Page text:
SS: I would like to repeat my appeal to the President and to the Republican members of Congress to look seriously at this policy. I cannot understand why the Clinton administration can convince itself that by throwing military support and helicopters and war materials to the Colombian Army and National Police, that they can be successful either in eradicating the coca and poppy fields, or in defeating these guerrillas on the battlefield. I just don't see it happening.

(The following is the text of Salcedo's letter to President Clinton on returning his medal.)
January 26, 2000
The Honorable William J. Clinton
The White House
1600 Pennsylvania Avenue
Washington, DC 20502

Dear President Clinton:

I am returning the enclosed Navy and Marine Corps Achievement medal to you in protest of your administration's current national drug policy. Specifically, I would urge you to cancel your emergency spending proposal of $1.3 billion over the next two years to expand the American military involvement in Colombia for counter drug operations.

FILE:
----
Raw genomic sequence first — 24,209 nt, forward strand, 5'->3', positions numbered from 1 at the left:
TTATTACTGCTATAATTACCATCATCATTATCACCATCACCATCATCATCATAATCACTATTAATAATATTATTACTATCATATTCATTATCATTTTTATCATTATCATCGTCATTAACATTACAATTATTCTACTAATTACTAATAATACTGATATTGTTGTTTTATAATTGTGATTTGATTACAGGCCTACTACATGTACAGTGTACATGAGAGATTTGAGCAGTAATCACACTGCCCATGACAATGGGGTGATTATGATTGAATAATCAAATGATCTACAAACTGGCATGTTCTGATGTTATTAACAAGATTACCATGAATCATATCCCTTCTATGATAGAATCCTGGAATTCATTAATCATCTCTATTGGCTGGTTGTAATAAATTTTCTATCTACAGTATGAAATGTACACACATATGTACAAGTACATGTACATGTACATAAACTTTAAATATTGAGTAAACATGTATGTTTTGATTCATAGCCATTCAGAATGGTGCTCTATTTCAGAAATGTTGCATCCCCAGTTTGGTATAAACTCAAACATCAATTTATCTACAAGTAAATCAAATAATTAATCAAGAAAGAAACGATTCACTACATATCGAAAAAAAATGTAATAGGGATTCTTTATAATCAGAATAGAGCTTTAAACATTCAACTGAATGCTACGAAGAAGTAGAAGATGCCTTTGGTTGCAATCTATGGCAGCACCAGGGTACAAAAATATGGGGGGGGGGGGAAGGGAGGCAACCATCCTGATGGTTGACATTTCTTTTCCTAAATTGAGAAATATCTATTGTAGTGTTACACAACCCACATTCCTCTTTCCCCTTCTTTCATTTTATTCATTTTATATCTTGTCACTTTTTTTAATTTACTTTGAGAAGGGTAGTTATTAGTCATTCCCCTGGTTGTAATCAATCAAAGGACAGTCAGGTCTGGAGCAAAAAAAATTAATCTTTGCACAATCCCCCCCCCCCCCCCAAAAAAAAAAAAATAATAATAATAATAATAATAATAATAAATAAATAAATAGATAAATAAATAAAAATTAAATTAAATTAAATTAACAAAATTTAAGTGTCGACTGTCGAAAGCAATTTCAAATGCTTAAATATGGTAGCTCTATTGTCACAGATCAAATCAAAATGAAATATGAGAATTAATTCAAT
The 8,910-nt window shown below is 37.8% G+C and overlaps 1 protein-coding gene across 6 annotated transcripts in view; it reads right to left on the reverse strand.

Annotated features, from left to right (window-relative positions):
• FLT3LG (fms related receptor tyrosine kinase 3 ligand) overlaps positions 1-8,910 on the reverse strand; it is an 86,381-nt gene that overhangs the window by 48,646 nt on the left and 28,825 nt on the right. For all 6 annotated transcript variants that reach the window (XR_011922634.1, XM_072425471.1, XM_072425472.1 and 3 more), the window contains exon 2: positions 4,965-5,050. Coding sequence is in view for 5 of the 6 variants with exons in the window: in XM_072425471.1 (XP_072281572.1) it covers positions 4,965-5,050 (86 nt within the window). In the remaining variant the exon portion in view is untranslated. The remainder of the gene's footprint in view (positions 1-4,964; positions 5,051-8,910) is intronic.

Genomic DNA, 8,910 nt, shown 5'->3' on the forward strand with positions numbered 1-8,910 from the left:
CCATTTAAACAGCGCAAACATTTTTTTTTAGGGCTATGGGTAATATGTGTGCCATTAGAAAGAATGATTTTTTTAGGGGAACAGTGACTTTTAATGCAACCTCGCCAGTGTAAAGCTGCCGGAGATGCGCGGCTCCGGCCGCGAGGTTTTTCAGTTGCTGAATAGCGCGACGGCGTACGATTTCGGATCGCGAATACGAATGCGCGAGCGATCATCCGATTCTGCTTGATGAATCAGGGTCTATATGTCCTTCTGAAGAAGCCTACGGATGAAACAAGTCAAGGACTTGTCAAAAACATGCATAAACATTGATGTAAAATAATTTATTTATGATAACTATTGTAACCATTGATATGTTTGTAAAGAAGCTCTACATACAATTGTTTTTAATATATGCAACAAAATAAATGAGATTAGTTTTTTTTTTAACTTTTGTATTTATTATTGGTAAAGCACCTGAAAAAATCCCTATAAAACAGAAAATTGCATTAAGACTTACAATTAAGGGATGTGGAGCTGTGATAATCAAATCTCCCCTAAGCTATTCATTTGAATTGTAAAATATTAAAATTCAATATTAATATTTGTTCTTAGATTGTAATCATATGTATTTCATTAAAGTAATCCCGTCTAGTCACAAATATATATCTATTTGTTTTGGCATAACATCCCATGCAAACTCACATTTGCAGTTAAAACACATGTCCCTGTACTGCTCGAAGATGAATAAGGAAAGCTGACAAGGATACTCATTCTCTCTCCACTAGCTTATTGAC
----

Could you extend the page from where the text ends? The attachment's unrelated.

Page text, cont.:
In my opinion, narcotics use and abuse is our problem here at home. The solutions should be applied here and not in Colombia or elsewhere. To spend this additional amount of money overseas is wasteful and counterproductive.

Instead I urge you to review and consider the drug policy under the Nixon administration that emphasized treatment on demand and prevention, not interdiction, arrest and incarceration, to address this national public health issue and its consequences as encountered by individuals, families and communities across our great country. It was a policy that worked. It was a policy that brought down crime rates without mass arrests and long prison terms. It was a policy that did not send more and more men and women, especially from our minority communities, to jail. It was a policy that is worth a second look today.